The October Sky – it can be stormy, or warm and welcoming. It behouves us to predict its ever-changing nature.
I confess, I just rewatched the movie October Sky which depicts four adolescent boys building rockets in the 60’s as they become successful in their bid to win scholarships to escape their previously predicted lives of coal miners. I found myself wiping tears from my eyes at several junctures….
In this movie, I make note especially of the role of the teacher (Laura Dern) in providing the inspiration these boys needed and the support they required in order to pursue their dream. She is dying in the movie (of cancer no less). Her enthusiasm and support of these students under her care was reminiscent to me of the many times I also tried to inspire my students. I can only hope that some of them will look back at my time with them and be grateful that I cared as much as I did.
So many things in my life came to the surface in this movie. The dynamics of a home where there is so much feeling yet none of it expressed, the silent relationships of father and sons, the loneliness and isolation of the mother, the routinization of the lives of the kids at the school, and the lack of imagination on the part of the administration there.
In the end, father and son finally communicate and the four rocket boys are successful in realizing their dream of getting out of “coaltown”, despite the lack of support from many.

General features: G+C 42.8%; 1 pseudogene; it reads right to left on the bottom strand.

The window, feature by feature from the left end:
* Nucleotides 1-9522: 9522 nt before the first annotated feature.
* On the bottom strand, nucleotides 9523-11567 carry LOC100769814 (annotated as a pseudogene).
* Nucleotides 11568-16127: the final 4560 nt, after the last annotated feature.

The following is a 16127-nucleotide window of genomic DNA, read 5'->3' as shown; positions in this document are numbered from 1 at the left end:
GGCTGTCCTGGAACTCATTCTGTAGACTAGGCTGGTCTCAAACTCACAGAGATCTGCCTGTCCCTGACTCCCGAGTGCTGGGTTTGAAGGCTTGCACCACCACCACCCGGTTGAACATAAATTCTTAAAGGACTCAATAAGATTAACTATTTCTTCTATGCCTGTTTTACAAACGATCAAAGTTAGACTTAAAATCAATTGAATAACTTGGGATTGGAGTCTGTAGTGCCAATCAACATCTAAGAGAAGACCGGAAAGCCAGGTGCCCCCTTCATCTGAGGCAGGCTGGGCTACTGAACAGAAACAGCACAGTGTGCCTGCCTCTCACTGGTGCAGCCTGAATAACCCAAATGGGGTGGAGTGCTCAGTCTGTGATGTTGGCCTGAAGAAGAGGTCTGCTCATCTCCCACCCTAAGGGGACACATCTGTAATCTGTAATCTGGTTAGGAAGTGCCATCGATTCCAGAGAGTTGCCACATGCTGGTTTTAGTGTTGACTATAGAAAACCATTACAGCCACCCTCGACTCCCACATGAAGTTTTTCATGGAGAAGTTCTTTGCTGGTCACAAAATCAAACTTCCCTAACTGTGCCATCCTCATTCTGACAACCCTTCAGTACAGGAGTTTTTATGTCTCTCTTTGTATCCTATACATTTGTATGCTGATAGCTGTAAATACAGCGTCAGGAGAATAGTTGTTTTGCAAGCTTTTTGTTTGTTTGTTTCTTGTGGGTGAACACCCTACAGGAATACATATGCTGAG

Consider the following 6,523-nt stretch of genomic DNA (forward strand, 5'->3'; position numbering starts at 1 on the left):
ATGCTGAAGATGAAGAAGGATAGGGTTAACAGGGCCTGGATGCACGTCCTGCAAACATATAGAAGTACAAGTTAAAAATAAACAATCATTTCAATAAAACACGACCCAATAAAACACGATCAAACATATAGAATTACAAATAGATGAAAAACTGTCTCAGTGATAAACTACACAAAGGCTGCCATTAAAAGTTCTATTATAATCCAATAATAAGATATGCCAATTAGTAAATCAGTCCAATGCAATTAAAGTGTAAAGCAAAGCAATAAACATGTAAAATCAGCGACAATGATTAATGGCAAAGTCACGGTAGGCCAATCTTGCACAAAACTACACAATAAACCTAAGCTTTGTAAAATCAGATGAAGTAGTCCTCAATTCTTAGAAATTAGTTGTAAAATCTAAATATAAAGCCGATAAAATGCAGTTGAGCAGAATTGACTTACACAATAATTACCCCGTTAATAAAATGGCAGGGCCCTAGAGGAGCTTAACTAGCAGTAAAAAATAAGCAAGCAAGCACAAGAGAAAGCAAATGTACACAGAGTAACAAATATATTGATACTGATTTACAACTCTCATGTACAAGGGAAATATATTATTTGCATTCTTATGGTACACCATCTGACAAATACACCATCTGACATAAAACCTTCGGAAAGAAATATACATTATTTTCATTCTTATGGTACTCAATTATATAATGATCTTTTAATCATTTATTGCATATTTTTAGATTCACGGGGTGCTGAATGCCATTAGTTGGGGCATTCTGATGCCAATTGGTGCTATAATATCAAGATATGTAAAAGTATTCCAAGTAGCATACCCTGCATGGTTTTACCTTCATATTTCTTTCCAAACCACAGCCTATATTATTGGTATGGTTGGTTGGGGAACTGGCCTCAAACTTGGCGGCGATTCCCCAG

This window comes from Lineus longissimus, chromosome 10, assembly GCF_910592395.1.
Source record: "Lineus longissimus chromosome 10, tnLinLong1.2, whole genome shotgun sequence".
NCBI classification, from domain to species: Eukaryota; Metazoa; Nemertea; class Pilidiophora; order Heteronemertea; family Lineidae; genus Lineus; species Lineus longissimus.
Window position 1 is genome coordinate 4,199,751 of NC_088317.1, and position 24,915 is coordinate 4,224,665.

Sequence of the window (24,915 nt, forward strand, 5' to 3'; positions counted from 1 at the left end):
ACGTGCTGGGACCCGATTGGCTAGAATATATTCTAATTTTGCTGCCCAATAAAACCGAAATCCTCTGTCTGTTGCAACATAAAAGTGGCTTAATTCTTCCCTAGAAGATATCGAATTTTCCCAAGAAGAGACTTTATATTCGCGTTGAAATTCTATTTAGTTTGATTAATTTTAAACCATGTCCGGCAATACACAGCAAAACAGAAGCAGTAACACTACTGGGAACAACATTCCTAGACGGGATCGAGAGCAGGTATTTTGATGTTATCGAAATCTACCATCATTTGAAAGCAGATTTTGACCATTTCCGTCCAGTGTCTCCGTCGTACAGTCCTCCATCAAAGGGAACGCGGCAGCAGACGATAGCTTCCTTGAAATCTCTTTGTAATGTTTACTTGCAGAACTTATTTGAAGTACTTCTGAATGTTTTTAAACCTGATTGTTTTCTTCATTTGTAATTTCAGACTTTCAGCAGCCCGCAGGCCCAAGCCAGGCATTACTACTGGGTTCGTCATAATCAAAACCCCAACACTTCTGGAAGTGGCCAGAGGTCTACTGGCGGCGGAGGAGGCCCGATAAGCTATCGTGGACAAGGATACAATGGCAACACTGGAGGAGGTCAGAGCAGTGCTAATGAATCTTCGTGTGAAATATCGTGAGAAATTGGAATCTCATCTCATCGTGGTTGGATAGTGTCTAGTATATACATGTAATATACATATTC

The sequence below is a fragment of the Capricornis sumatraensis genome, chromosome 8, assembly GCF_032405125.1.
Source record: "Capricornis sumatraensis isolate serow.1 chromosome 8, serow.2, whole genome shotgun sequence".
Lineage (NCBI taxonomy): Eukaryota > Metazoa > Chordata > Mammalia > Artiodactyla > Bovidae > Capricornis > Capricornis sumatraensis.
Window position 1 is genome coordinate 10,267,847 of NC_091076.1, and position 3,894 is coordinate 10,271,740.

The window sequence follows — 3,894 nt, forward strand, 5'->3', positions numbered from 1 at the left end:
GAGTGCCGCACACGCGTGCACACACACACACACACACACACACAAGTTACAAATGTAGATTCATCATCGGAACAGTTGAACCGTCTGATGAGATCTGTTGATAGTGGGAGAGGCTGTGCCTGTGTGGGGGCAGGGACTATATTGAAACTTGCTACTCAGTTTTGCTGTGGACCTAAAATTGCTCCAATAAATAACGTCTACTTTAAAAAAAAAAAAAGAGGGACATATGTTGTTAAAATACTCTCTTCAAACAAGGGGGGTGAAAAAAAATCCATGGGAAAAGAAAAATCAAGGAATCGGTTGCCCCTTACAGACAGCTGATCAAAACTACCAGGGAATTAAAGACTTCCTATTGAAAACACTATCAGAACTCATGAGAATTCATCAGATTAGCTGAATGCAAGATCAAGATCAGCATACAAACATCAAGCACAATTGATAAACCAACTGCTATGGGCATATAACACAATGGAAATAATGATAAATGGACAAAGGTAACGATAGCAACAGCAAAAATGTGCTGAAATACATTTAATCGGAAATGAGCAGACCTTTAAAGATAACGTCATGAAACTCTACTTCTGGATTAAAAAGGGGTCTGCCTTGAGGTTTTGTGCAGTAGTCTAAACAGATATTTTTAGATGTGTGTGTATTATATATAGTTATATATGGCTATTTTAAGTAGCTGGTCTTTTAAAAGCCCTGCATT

The final rocket goes up and you see the faces of all of the stakeholders looking up in the sky as the rocket disappears in the distance: the dirty coal miners heading underground once more into the mine, the inspiring teacher dying in her hospital bed, the mother and brother happy for their family member who stuck to his guns despite their doubts, and the father who finally puts his hand on the shoulder of his son – at long last – proud of his kid’s ability to seek out his dream and demonstrate success.
Yes, I cried for many reasons: I know what it looks like to die. I know what it is to doubt the love of a son. I know what it is to be a teacher who gives it all to students every day hoping for a glimmer of inspiration in their eyes. I know what it is to hope for a future, wondering if there is one.
This movie inspires me to keep going no matter how confused I may be or how very sad. It tells me that what works for others may not work for me.
I am unique and I need to answer for myself.
The October Sky – unpredictable, changeable, hot, cold, windy, still – beautiful in its own special way – right now – that’s what my life feels like. Making sense out of it will be interesting to say the least.